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November 27, 2018
The dialogue about drug policy in Australia is changing.
Fresh discussion about life-saving policies like establishing supervised injecting facilities, distributing naloxone, and trialling drug checking programs are shifting the terms of debate to a more compassionate, evidence-based approach.
These life-saving programs could even be discussed in terms of falling within Australia’s obligations as a signatory of the Universal Declaration of Human Rights.
When Australia signed the declaration, we agreed as a nation that “everyone has the right to life” and “everyone has the right to a standard of living adequate for the health and well-being of himself and of his family, including… housing and medical care and necessary social services”.1 We agreed on “the inherent dignity and of the equal and inalienable rights of all members of the human family” as the critical foundation for a free, just, and peaceful world.1
Australia should be proud of the successful history of the needle and syringe programs established in the 1980s2, and of the establishment of the country’s second official supervised injecting centre in Victoria in 2018.
Providing services that save the lives of people who use drugs is taking practical action on the inalienable human right to life. It respects in practice, not just sentiment, the belief that people who use drugs are entitled to all the same rights to life, to health care, and to social services as people who don’t.
When people who use drugs describe the stigma they experience, many talk about their dignity being taken away and the lack of respect for the inherent value of their lives.3 Their experiences highlight the need for more work to be done to address the stigma attached to people who use drugs, and to educate our communities about the complex nature of drug use and dependency.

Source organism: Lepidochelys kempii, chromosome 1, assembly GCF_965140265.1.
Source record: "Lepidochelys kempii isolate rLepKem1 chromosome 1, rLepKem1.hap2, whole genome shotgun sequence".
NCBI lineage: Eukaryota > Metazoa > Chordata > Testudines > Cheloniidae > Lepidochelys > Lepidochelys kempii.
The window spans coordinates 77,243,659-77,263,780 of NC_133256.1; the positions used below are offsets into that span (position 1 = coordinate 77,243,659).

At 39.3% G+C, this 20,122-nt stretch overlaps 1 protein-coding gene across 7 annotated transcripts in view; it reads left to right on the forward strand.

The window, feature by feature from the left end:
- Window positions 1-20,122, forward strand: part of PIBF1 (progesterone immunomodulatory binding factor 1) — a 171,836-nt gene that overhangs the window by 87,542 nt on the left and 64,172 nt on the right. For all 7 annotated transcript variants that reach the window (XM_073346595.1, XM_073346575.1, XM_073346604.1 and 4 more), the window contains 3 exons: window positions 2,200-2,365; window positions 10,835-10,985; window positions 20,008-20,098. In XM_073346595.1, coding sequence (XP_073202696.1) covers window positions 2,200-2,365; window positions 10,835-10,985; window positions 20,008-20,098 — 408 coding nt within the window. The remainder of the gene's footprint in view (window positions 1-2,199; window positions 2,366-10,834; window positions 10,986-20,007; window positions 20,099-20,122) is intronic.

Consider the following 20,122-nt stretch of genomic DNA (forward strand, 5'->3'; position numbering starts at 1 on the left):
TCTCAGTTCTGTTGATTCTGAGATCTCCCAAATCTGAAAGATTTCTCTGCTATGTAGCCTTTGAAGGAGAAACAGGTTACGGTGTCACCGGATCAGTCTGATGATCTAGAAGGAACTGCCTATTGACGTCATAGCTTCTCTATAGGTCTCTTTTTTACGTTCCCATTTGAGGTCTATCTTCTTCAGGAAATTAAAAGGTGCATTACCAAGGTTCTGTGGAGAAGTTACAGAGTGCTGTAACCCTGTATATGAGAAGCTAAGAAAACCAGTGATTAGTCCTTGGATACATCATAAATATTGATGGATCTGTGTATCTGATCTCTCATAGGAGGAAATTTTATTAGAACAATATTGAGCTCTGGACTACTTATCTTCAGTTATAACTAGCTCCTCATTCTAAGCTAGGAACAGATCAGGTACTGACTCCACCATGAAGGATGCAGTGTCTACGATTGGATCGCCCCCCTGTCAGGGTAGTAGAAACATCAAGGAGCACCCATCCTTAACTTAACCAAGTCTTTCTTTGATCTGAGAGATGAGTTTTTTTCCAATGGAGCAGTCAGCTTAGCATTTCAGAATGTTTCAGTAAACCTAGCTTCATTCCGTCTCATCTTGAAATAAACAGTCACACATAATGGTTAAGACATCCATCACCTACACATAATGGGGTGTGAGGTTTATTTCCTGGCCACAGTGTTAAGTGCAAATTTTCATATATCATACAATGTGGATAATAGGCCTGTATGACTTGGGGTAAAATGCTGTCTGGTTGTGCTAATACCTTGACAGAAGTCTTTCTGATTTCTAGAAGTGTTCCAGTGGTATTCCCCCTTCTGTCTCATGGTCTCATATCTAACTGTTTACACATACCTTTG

We do our society a disservice if we treat its vulnerable members as any less than equals, deserving of the same rights and respect as we expect for ourselves.
The good news is that the world is changing. There are growing numbers of international voices saying that the punitive “war on drugs” has failed; that we cannot “arrest our way out of the problem”; and that the roots of drug dependency are primarily trauma, isolation, disadvantage and suffering. There is growing understanding of the powerful role that negative childhood experiences play in the likelihood that a person will later struggle with drug dependency.4
By bringing human rights into our drug policy dialogue, we can continue to expand life-saving policies and programs that are based in compassion and respect for the value of every human life – including the lives of people who use drugs.